Well for the FBI NAND mirroring might not be a solution.

In the article the author mentions that this technique can effectively damage the flash memory because you can get effectively into a state where you are causing wear due to writes.

In theory you can scale this up and copy the contents of memory into an FPGA which emulates NAND (both logically and physically) or just hold multiple copies on different chips but even the initial process is not without risk.

While it's easy to say that the FBI lied or was incompetent because they had a motive to say set a precedent, but given the FBI's own rules for what is a forensically accepted method of extracting data NAND mirroring can easily be considered as something that "doesn't work".

Perhaps the FBI had a valid reason for not doing NAND mirror [0]. However, I maintain that it is incompetent for the FBI director to testify before congress on the case and not be prepared with a basic answer to why the most obvious technical answer would not work. Similarly, with him saying in a press conference that it would not work.

Of course, the FBI director does not need to know this level of detail about every case, but given how much he appears to have known, he should not have been speaking about the case beyond directing people to ask the person in charge of the case.

[0] Although, I would argue, in cases where no alternative exists, if the FBI policies prevent NAND mirroring, they should be revisited. Even if it has the potential to be destructive, they would only be destroying otherwise unusable information.

[0] Although, I would argue, in cases where no alternative exists, if the FBI policies prevent NAND mirroring, they should be revisited. Even if it has the potential to be destructive, they would only be destroying otherwise unusable information.

Eh? no, destructive methods are a big no-no, this isn't a dichotomy.

The information ins't unusable, they can try force apple to unlock the phone, or wait until some one else comes that can do it without using a destructive method.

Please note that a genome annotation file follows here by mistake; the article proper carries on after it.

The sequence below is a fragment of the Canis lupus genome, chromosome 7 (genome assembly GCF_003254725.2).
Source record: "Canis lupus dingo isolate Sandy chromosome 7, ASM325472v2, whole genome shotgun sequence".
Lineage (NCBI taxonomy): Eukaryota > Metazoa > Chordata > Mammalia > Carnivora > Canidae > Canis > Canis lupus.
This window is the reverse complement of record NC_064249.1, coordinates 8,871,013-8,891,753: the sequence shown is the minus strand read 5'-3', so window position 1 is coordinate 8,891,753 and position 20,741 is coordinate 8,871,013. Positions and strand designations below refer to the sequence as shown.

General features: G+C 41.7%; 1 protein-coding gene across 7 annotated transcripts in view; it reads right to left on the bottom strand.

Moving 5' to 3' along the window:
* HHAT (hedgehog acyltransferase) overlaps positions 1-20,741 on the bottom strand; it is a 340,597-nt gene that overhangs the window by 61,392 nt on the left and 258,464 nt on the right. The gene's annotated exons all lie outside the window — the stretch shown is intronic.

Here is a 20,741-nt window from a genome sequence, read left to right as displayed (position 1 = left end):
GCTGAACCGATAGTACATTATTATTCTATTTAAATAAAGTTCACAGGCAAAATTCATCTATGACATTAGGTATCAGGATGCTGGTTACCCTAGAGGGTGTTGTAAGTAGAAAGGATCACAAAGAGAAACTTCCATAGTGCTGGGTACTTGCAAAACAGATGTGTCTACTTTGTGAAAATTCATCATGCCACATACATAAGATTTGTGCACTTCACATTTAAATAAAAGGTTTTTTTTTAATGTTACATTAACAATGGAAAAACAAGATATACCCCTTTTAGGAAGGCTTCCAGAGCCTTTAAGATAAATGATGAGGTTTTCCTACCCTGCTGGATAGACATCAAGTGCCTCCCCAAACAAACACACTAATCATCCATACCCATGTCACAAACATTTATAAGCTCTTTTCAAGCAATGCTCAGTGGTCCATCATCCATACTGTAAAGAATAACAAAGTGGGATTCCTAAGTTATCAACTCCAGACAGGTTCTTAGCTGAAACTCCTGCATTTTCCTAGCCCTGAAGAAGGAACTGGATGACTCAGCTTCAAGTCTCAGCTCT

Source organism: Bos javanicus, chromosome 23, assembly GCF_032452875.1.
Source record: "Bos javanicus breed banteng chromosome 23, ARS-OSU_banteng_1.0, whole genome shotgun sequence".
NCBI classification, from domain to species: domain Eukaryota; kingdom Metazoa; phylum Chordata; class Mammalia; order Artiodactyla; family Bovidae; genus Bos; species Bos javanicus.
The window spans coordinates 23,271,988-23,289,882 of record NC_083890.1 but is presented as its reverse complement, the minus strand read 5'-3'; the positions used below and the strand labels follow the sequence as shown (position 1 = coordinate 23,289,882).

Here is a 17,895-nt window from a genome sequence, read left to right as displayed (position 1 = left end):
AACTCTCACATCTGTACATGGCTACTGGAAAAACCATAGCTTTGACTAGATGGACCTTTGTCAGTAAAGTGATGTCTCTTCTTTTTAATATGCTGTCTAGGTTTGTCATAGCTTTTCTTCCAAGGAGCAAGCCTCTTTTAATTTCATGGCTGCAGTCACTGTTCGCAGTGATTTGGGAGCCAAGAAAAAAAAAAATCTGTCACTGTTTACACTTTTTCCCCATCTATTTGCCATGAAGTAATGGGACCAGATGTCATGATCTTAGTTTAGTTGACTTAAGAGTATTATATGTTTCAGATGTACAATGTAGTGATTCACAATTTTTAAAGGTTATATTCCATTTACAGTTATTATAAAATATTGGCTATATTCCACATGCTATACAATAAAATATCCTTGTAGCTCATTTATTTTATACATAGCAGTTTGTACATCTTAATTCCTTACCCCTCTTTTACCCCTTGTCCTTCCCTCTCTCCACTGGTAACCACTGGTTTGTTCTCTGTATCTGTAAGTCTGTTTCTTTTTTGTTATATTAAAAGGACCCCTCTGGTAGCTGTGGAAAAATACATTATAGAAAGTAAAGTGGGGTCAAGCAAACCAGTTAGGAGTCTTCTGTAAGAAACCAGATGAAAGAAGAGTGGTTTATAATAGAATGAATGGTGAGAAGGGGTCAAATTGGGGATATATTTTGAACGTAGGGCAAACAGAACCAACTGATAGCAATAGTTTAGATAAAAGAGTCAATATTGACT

You can't destroy evidence because you can't do anything with it at the given time.

> In theory you can scale this up and copy the contents of memory into an FPGA ...

In practice it would have to be in external memory (DDR, flash, etc.) that the FPGA would use to back transactions because FPGAs don't have 32GB of memory capacity. Problems then become meeting bus timings that may very well be tuned for the PCB layout.

Yea they definitely just wanted the GovtOS from Apple. Basically would allow them to hack somebody's phone without them knowing. Whereas requiring them to disassemble the phone it would be more prone to error and take more time to do.

There are quite more parts to that, as well as the scope, logic analyzers and quite a few other components.

It doesn't end up to 1M$ but it's also not 50$.

It's stated in the end of the paper. Less than $100

With access to a research facility quality electronics lab, and they still haven't managed to create a functional backup on a new NAND chip.

"Unfortunately, the 1:1 backup copy did not work in the iPhone 5c. Even the boot Apple logo did not appear on the power up. There were some references to hidden partitions used in iPhone NAND storage which makes cloning a challenging task."

... keep reading

I kept reading, from what I understood they restored the copy on the original chip, not made a clone. They could use the backup process to restore a specific partition but then you have a problem of wear due to writes, they've said that a 6 pin passcode is unlikely to be able to be brute forced on a single NAND chip without inducing possible damage due to wear.